The insurance costs are a fixed percentage of your monthly salary. At the moment, the costs are somewhere between 12-13% of your salary. Your employer matches and pays the same amount (i.e. 12-13% of your salary) to your state insurance company. Thus, there is no necessity for company health insurance policies. (Therefore, it doesn’t matter if you are a large corporation or a small business, you pay the according to the number of employees and their income.) The monthly payment is automatically transferred from your pay check.

Students (> 18 years and not yet graduated from university)

Insurance pays 100% medical and dental costs. Your insurance rates are approx. 100 USD per month.

Adults (> 18 years and unemployed)

Insurance pays 100% medical and dental costs. Your insurance rates are paid by the unemployment agency or social services.

Adults (retired)

Insurance pays 100% medical and dental costs. Your insurance rates are paid by the state pension plan.

What I am hoping to convey in this post is that when talking about Health Care Reform, we don’t talk about the quantity of care, this is what doctors provide, but about the services offered and prices paid. And, these things do vary. The medical system in Germany has evolved over the decades. It is always changing, and so will the US system once it gets set up.

My personal belief is that any medical system that doesn’t offer full coverage for all people at competitive prices is a system that is ill. By all accounts, full medical and dental coverage in the States is almost unpayable for the average family. Why not just say, “Yea to Health Reform”, it would be the beginning of a long journey for all and not the collapse of a system for the few.


  1. For those of us who arrived in Germany around the age of 40, and whose salary is high enough they would otherwise qualify, private medical insurance is not an option. Why? Because if you're older, they slot you in to an unreasonably high monthly payment, and it rises from there. In that sense, statutory (gesetzlich) is better. I'm just waiting, though, for them to raise the bar and see my monthly bill rise to around 500 euro from its current 265. It's going to happen sooner or later.

    As for the dental, huge caveat. Private insurance schemes, the deluxe ones, do pay your dental - 100%.

    For the rest of us on gesetzlich, dental coverage is a joke unless you want to pay a whack every month for supplementary insurance. Even kids aren't covered for all costs, as recent bills we've received show.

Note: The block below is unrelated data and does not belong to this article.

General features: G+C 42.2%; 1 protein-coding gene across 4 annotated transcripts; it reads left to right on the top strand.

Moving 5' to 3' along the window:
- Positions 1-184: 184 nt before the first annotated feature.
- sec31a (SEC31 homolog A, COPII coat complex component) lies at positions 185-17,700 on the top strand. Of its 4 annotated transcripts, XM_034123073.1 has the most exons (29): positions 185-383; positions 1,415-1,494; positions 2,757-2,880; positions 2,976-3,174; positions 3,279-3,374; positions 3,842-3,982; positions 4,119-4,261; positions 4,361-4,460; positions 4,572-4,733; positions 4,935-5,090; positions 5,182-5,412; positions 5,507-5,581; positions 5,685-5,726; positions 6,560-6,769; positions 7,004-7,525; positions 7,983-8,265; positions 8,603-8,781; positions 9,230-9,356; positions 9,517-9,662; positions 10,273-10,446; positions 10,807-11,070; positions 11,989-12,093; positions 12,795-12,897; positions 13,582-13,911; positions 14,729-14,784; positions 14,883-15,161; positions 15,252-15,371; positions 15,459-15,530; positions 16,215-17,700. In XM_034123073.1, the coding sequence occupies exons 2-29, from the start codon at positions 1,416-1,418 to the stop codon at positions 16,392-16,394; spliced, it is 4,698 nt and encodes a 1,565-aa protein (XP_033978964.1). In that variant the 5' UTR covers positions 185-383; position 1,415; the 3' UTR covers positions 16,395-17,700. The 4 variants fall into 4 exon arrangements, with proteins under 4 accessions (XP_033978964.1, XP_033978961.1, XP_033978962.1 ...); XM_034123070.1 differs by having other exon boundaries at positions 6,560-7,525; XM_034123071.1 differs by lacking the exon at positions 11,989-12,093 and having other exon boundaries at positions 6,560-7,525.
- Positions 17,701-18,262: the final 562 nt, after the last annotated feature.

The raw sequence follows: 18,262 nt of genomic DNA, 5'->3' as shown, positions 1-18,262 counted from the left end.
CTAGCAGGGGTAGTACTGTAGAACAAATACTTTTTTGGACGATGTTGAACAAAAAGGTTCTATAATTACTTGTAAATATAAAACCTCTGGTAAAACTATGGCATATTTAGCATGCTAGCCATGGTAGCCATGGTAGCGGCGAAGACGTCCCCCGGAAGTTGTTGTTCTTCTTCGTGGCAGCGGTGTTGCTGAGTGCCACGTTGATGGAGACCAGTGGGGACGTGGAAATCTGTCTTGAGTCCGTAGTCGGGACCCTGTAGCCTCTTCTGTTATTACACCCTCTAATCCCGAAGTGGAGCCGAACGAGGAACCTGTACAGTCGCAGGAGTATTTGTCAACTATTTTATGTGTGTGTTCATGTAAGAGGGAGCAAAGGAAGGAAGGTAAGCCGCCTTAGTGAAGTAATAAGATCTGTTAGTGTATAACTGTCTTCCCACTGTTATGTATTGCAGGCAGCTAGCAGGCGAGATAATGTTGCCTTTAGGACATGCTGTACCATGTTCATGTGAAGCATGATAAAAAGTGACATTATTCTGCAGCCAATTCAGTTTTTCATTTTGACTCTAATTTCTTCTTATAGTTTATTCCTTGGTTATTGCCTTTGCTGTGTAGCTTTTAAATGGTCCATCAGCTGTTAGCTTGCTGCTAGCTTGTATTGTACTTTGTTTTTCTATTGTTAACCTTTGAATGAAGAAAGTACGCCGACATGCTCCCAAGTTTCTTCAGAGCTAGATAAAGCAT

2. Anonymous12:39 pm

    I recently came accross your blog and have been reading along. I thought I would leave my first comment. I dont know what to say except that I have enjoyed reading. Nice blog. I will keep visiting this blog very often.



  3. I am a German living in the UK; I've come to you via Ronni Bennett's Time Goes By where I left a contribution for the debate on Healthcare Reform in the US. There is this vilification of the UK's National Health Service by the antis in the US which I simply could not leave to go unanswered.
    I am glad to have found you; although I do watch German TV occasionally (my favourite programme is WESTART on a Sunday morning) I know little of what is talked about in the coffee houses. Perhaps you will enlighten me.

  4. Nobody has noted that there is a multi-tier system in effect in Germany. A laborer and a civil servant have far different coverage. Those in certain income levels or those with certain professions can opt out of the State system. Those eligible to buy private insurance get private rooms in hospitals and better quality access to doctors. In other words, Germany is not a classless society in terms of health care. My wife did three days in a German hospital as a result of an auto accident in Poland. While the bill was a fraction of what it would be in the USA, she was on an 8 person ward and I found myself sorting out a doctor and a nurse over using sterile instruments! When I was told that German nurses don't
    question doctors, I remarked that I thought we got that "...just following orders...." shit taken care of in Nuremburg in 1948! I like the insurance I have. My fear is of Obama dragging everyone down into a common trough of medical swill. This of course would not effect Obama and other members of the Washington Nomenklatura.

  5. A very informative article on the german medical system. It's not perfect, but what is these days. The US health system is the most expensive system in the world, yet ranks poorly in terms of universal health care. It is well overdue for reform.